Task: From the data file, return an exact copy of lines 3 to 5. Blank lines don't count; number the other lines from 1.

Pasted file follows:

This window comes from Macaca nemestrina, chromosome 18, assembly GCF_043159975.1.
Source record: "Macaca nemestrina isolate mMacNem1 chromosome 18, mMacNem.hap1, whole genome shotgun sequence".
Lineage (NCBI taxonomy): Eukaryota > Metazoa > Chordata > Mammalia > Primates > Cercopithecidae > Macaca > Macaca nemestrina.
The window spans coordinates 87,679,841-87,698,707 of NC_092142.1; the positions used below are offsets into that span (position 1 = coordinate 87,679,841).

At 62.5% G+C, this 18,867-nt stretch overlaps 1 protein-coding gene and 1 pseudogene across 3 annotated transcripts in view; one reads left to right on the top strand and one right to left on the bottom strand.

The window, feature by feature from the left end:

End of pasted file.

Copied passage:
Lineage (NCBI taxonomy): Eukaryota > Metazoa > Chordata > Mammalia > Primates > Cercopithecidae > Macaca > Macaca nemestrina.
The window spans coordinates 87,679,841-87,698,707 of NC_092142.1; the positions used below are offsets into that span (position 1 = coordinate 87,679,841).

At 62.5% G+C, this 18,867-nt stretch overlaps 1 protein-coding gene and 1 pseudogene across 3 annotated transcripts in view; one reads left to right on the top strand and one right to left on the bottom strand.